Posts Tagged ‘Information Technology Infrastructure Library’

HI, I was tempted to publish this blog again. I posted it in my other blog page adebenedet407 which I will keep but for my other passions outside of ITSM, so I thought it was good to bring it here.  Also because I found out that my presentation about Myths and Realities, although a 2009-2010 one, has more than 850 views at slideshare.  So I hope you enjoy it and comment on it.

There are plenty of opinions on the real value of a certificate.  Many in favor, others against.  Some think that is another business opportunity for organizations (independent like ITIL examination institutes and not that independent like CISCO, Microsoft, etc) while professionals regard it as a tool to pimp their CVs and get more chances at a job interview (the famous “door opener”).  There are hundreds of practitioners with plenty of experience that say that the real value is real life experience and not a piece of paper that you get after answering some questions (sounds like a “marriage” procedure right?).

We could go on in this respect.  In an analysis of a LinkedIn discussion some time ago started by Sandeep Patwardhan under the question Which one is Better, certification or experience?, the opinions showed that:

Experience 31%
Both 22%
Certificate first then experience 15%
It depends 14%
Experience first then certificate/s 13%
Certification only 5%

To data, we must apply some analysis to produce information.  Then to the previous table we can suggest the following results:

Experience is the single most valued item when this comparison is done.  And this is fine, since without experience, we cannot perform any kind of quality job.  With only theory there are so many things that can go wrong, misunderstandings, unforeseen events, etc, that is not possible that every aspect of the “what if’s” can be written in books or presented in a training or check in an exam towards certification.  Therefore experience is a must.

The problem with experience alone is that it can be “adulterated” by many external and human behaviours that even though it makes the experience unique, it can also make it useless in a different environment.

So the second reading of the results is more illuminating:  If we sum up the results where experience and certificates are both mentioned, independently of which comes first, then we have that the opinion of the majority is that we need to have both (50% of the opinions and with the ones in the middle (it depends opinion) we get to 64%).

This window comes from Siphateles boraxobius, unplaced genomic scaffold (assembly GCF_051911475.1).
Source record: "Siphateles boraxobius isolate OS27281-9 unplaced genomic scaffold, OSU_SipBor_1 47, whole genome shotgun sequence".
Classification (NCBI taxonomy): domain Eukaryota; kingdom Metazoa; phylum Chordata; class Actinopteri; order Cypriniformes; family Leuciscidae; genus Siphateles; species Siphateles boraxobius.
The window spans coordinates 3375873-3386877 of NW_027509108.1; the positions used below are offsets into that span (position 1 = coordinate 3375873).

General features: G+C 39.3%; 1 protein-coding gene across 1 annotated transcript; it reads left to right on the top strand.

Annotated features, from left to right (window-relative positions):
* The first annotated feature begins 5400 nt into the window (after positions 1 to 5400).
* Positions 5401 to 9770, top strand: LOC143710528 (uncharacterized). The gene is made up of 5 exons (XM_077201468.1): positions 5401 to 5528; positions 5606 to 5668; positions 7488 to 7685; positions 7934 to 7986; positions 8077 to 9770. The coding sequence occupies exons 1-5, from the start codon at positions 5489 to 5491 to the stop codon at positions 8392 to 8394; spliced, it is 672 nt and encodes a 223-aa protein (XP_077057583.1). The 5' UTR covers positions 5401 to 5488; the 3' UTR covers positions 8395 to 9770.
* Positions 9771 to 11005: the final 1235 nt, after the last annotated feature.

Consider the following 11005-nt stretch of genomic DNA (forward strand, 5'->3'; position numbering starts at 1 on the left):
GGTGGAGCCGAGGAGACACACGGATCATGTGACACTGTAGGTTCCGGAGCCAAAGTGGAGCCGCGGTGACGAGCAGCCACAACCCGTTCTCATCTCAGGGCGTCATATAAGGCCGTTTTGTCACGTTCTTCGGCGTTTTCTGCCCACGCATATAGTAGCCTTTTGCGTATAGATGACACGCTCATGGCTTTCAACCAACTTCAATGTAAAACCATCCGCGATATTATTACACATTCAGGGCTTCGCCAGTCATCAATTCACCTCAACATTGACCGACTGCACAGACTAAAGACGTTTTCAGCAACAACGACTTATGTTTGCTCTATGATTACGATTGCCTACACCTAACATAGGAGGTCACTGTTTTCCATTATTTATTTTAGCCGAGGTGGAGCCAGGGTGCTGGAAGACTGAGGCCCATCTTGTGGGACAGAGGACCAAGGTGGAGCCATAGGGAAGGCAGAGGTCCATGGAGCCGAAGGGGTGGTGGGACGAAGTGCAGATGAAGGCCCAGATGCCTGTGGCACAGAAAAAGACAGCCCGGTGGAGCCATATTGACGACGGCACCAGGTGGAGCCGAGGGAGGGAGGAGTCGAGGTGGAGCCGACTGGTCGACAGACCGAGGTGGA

This is to say:  we need to have certificates and we need to acquire experience.  One way or the other it is best for organizations that search for professionals, and professionals to be found.

The final question is what it goes first:  For the majority it will be certificates, for the more fortunate experience.  Certificates are documents attesting to the truth of certain stated facts as some definition says. This is why 20% of the comments mentioned that certificates are good as “door openers” or a “foot on the door” so you get the chance to be interviewed and show your experience (or willingness to gain it).

This is a fascinating subject that does not end with a simple blog.  Let’s please discuss it in more detail.  AD.


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I was lucky enough to get invited to lecture in Sevilla and Malaga with temperatures close to 35 C (around 100 F) the day summer starts in the Northern Hemisphere and while there was not so good weather in my home town, The Hague.

It was also an amazing thing to see the interest that people have in ITSM related matters in this part of Spain.  Aepdp (Asociacion Española de Profesionales en Direccion de Proyectos – translated could be something like Spanish Association of Project Direction Professionals) fully booked two seminars with professionals and representatives from different organizations, including the public sector plus there was a possibility to listen (and see me 🙂 ) over Microsoft Live Meeting.

We reviewed things from the very beginning.  We discussed ITSM, ITIL, ISO 20000 and Lean Six Sigma.  And both the people factor and certification of professionals.  It was a lot for the 3 1/2 hours but everybody stayed until the last minute.

Interesting was the knowledge and desire to certify in Lean Six Sigma.  People really see that this can boost their careers and also that there is an opportunity to use it within IT.  Good to hear.  I hope it really goes this way, since it seems to make a lot of sense.

I have to specially thank PMConsultant Spain and PeopleCert that supported these two events organized by aepdp and their local partners.

I am posting some of the presentations here (via this link to slideshare) for you to download. They will also be available at the aepdp site.  The slides are IN SPANISH (las presentaciones tal cual lo prometido son en Español, las mismas que he usado en ambos eventos).

I am sure there will be a sequel of these events, and probably a big one.  The interest is there and with a good offer and services there will be plenty of excellent professionals coming out from Southern Spain.  Keep it up y espero veros pronto nuevamente.

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